Lloyds bank says chief executive to step down

20th September 2010, Comments 0 comments

Britain's state-rescued Lloyds bank announced on Monday that its chief executive Eric Daniels will retire next year.

"Eric Daniels, group chief executive of Lloyds Banking Group, has informed the board of his intention to retire in a year's time," the lender said in a statement, adding that he will continue until a successor has been found.

Lloyds Banking Group (LBG) is 41-percent owned by the British government after a massive state bailout at the height of the global financial crisis.

Daniels, 59, faced criticism after overseeing the 2008 government-brokered takeover of former rival Halifax Bank of Scotland (HBOS), which was saddled with high-risk investments in the property sector.

Lloyds had suffered enormous losses in 2008 and 2009, as bad debts rocketed in the wake of the HBOS rescue and a deep recession.

However, Lloyds bounced back into profit in the first half of 2010, as bad debts fell sharply despite challenging economic conditions.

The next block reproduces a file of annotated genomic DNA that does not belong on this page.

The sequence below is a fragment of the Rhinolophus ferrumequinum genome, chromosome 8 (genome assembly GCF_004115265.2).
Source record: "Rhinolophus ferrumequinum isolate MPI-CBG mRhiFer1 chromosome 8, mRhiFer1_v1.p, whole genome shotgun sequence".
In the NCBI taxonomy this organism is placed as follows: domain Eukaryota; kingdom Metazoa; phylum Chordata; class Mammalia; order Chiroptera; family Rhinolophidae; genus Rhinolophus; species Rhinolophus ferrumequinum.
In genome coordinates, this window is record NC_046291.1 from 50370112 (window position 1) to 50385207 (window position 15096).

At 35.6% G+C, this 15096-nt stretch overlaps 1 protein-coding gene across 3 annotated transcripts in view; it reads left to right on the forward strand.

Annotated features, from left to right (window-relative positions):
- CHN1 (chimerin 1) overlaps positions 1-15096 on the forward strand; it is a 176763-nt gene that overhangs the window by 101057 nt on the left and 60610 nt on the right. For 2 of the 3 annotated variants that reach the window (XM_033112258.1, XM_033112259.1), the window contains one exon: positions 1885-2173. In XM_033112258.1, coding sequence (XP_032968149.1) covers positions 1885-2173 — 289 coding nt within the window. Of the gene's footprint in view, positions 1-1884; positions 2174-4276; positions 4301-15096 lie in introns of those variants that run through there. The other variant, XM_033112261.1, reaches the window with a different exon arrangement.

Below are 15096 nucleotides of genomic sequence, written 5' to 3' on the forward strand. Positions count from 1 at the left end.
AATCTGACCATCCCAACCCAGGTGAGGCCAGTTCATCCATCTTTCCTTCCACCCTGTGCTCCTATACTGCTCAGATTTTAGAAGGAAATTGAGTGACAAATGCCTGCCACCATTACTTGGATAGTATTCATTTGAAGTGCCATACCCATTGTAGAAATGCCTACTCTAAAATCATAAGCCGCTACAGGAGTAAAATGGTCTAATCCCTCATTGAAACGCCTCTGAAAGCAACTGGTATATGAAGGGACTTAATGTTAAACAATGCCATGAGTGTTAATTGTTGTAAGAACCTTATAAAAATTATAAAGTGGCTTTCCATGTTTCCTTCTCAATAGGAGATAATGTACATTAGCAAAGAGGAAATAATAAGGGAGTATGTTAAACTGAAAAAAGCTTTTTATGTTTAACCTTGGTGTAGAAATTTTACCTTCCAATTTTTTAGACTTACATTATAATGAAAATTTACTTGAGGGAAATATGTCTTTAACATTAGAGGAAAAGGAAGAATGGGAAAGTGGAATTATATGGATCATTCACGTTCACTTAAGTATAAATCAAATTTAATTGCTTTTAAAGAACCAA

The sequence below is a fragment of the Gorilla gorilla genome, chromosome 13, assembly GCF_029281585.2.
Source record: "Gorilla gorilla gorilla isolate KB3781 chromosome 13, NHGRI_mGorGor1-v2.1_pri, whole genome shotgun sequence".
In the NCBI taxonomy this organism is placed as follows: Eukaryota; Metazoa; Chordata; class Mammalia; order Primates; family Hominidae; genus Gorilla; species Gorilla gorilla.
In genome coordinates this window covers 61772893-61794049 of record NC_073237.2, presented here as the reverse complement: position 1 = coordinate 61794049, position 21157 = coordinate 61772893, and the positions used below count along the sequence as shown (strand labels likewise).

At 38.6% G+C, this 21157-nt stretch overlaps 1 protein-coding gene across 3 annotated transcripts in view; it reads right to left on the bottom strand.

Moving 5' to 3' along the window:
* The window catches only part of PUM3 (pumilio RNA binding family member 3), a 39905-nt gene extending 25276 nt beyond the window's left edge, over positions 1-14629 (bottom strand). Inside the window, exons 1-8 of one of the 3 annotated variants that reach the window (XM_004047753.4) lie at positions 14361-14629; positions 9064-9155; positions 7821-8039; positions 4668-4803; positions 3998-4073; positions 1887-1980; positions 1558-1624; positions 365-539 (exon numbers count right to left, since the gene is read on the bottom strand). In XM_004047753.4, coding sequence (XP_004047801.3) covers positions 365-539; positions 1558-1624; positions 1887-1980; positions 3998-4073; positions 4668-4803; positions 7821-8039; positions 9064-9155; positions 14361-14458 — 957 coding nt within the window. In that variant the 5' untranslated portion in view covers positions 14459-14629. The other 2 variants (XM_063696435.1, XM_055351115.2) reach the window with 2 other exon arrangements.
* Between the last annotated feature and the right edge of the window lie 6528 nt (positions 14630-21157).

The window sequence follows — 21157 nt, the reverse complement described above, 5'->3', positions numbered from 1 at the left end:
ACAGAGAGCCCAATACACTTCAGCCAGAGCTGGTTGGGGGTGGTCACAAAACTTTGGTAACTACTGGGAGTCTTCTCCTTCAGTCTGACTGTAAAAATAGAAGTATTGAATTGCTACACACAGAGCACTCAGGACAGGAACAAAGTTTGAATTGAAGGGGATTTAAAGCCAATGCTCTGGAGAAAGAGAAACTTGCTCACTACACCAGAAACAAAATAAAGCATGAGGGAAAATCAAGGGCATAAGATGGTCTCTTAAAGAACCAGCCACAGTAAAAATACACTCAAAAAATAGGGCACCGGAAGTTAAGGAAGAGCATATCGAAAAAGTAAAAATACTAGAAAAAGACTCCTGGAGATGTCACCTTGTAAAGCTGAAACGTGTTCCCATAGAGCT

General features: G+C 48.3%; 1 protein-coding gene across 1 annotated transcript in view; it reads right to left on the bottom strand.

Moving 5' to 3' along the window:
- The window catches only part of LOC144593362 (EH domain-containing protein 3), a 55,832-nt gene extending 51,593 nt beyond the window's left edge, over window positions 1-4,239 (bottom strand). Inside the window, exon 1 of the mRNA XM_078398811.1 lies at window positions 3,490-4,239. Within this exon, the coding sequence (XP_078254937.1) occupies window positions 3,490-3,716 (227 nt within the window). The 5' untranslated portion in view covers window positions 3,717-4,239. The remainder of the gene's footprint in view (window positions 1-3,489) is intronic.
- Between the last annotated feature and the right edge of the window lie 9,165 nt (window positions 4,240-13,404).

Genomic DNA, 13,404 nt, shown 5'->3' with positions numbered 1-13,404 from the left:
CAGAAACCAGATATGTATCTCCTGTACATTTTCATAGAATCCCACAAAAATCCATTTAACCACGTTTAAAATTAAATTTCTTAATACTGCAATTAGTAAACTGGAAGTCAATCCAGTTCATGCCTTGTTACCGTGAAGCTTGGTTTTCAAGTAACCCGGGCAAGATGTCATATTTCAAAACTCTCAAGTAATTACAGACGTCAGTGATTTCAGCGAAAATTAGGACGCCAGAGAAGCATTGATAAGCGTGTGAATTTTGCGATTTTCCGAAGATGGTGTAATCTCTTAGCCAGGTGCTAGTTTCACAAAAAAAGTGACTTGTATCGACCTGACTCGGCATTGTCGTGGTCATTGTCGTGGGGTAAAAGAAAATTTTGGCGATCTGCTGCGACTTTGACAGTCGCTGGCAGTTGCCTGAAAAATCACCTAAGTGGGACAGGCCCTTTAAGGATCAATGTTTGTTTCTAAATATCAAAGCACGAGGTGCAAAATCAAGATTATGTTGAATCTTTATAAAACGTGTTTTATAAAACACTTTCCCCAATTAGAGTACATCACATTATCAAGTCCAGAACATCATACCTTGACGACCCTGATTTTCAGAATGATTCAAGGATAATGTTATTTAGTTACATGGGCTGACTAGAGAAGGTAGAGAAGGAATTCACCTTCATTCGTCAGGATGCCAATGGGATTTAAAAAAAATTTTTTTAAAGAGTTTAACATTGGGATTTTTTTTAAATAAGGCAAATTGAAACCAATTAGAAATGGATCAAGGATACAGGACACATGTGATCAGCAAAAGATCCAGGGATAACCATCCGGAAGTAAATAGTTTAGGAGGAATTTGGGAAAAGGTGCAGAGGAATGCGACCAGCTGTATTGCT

"The entire board and I are grateful to Eric for his leadership as chief executive since June 2003, particularly since the announcement of the acquisition of HBOS in September 2008," added chairman Win Bischoff on Monday.

"The successful integration of the two companies and the sooner than expected return to profitability of the enlarged Lloyds Banking Group are testament to his disciplined and vigorous leadership during a time of unprecedented financial turmoil.

"It is to Eric's credit that LBG is in such an excellent position for the next phase of its development."

US national Daniels becomes the third senior banking boss to step down in recent weeks.

Two weeks ago, Barclays said that its chief executive John Varley will step down in March 2011 after more than six years at the helm.

In addition, it was also announced that HSBC chairman Stephen Green is quitting to become Britain's trade minister. Green will take up the job early next year after leaving HSBC before the end of 2010.

© 2010 AFP

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